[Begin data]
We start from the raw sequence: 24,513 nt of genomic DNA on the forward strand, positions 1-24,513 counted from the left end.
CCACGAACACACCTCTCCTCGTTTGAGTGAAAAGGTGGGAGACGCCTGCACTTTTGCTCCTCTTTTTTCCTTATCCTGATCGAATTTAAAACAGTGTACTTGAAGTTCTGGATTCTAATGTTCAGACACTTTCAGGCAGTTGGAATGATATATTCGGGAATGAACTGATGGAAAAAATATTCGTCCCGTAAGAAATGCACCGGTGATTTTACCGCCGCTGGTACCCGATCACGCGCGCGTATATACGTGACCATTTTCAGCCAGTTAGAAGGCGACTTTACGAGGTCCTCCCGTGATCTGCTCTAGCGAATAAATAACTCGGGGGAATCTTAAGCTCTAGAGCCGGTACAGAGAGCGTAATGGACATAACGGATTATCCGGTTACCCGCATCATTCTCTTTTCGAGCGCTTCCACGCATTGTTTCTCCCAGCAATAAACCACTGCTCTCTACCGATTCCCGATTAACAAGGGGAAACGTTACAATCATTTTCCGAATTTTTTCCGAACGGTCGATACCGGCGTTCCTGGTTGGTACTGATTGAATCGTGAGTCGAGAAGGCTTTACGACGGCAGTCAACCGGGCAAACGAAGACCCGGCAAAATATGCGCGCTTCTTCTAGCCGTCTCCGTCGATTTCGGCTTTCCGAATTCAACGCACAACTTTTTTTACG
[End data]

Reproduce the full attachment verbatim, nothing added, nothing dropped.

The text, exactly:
We start from the raw sequence: 24,513 nt of genomic DNA on the forward strand, positions 1-24,513 counted from the left end.
CCACGAACACACCTCTCCTCGTTTGAGTGAAAAGGTGGGAGACGCCTGCACTTTTGCTCCTCTTTTTTCCTTATCCTGATCGAATTTAAAACAGTGTACTTGAAGTTCTGGATTCTAATGTTCAGACACTTTCAGGCAGTTGGAATGATATATTCGGGAATGAACTGATGGAAAAAATATTCGTCCCGTAAGAAATGCACCGGTGATTTTACCGCCGCTGGTACCCGATCACGCGCGCGTATATACGTGACCATTTTCAGCCAGTTAGAAGGCGACTTTACGAGGTCCTCCCGTGATCTGCTCTAGCGAATAAATAACTCGGGGGAATCTTAAGCTCTAGAGCCGGTACAGAGAGCGTAATGGACATAACGGATTATCCGGTTACCCGCATCATTCTCTTTTCGAGCGCTTCCACGCATTGTTTCTCCCAGCAATAAACCACTGCTCTCTACCGATTCCCGATTAACAAGGGGAAACGTTACAATCATTTTCCGAATTTTTTCCGAACGGTCGATACCGGCGTTCCTGGTTGGTACTGATTGAATCGTGAGTCGAGAAGGCTTTACGACGGCAGTCAACCGGGCAAACGAAGACCCGGCAAAATATGCGCGCTTCTTCTAGCCGTCTCCGTCGATTTCGGCTTTCCGAATTCAACGCACAACTTTTTTTACG